Faith Jones, Jenny Hamilton, Niko Kargas

Accessibility and affirmation in counselling: An exploration into neurodivergent clients' experiences

  • Psychiatry and Mental health
  • Applied Psychology
  • Clinical Psychology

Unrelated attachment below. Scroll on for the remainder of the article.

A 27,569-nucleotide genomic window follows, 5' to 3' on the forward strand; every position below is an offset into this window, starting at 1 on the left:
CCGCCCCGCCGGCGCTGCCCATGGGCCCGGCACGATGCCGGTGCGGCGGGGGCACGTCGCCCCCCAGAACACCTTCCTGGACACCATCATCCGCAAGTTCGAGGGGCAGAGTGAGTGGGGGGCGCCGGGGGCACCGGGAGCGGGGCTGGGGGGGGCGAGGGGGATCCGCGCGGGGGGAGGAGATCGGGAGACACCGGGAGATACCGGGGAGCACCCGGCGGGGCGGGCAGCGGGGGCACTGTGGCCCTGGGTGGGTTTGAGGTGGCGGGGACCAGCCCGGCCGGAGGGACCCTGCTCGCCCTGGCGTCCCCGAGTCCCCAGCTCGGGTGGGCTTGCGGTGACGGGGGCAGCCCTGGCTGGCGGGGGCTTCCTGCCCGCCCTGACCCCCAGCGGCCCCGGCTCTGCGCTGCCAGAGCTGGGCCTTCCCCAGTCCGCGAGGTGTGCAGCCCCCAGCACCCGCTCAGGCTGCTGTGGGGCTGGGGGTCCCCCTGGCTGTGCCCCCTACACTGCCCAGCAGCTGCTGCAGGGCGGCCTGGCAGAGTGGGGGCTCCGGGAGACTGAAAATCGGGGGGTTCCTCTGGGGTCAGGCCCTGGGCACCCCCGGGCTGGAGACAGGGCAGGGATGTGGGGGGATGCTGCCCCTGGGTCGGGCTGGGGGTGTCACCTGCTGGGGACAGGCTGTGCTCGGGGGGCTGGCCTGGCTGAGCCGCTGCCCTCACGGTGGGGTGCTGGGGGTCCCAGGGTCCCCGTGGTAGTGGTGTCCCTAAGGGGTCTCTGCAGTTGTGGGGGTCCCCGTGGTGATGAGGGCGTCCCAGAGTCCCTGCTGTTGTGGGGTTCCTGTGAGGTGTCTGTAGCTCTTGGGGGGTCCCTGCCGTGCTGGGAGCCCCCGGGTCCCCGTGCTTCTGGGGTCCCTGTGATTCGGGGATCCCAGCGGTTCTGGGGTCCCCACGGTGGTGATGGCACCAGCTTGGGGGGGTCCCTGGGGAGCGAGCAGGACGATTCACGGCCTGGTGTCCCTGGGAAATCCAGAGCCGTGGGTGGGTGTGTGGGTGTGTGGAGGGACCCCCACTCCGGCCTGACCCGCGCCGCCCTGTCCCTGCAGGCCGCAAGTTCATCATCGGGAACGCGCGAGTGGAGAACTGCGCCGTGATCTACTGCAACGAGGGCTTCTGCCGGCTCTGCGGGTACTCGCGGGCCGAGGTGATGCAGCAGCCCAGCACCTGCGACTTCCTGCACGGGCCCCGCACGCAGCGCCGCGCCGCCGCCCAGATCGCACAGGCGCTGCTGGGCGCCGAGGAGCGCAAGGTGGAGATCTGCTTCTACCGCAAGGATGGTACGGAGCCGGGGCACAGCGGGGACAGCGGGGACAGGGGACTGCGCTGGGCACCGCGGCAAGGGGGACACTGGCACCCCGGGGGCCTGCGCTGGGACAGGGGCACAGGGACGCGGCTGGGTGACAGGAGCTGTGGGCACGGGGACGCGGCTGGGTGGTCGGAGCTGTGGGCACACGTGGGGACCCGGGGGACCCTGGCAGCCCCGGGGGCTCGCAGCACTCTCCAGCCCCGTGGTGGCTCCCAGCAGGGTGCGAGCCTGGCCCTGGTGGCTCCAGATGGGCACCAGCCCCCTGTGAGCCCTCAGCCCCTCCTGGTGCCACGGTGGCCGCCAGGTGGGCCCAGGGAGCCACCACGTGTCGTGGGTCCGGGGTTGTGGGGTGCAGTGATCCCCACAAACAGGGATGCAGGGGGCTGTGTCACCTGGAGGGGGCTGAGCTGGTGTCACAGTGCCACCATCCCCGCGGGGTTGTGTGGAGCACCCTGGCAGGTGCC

AbstractNeurodivergence is having ‘a mind that functions in ways which diverge significantly from the dominant societal standards of “normal”’ (Walker, 2021, p. 33; Neuroqueer Heresies: Notes on the Neurodiversity Paradigm, Autistic Empowerment, and Postnormal Possibilities). The neurodiversity paradigm reframes the medical model of neurodivergence within the social context of disability (den Houting, 2018 [Autism, 23, 171]; Dwyer, 2022 [Human Development, 66, 73]). Research converges counselling and neurodiversity in a disorder‐specific context, for example, the wide range of barriers of access to counselling that autistic individuals face (Hallett & Kerr, 2020 [You need support, validation, good coping skills. You need and deserve acceptance]). More recent literature points towards the need for a flexible, clear approach to neurodivergence‐informed counselling (Bolton, 2023b [Three ideas in person‐centered, neurodivergent‐affirming therapy]; Chapman & Botha, 2022 [Developmental Medicine & Child Neurology, 65, 310]; Pantazakos, 2023 [Counselling and Psychotherapy Research]). This research aimed to explore whether lived experiences of neurodivergent individuals within counselling were accessible, validating and affirming, in particular, regarding reasonable adjustments, communication and environment. An inductive, qualitative approach was adopted. Five individuals participated in semi‐structured interviews, which were analysed following a six‐phase approach to thematic analysis. Six main themes were found: (1) Feelings of frustration and confusion at language used in counselling; (2) Feelings of clarity and validation in language; (3) Feelings of overwhelm due to uncertainty and masking; (4) Feeling understood, heard and able to self‐advocate; (5) The need for a safe, secure sensory environment and accommodations made; and (6) General accessibility and practicalities. Recommendations for practice include amending the counselling contracting process and sensitivity to the communication and sensory needs of each individual client. Further research may wish to explore specific details of the present, and other emergent, neurodiversity research in more detail.

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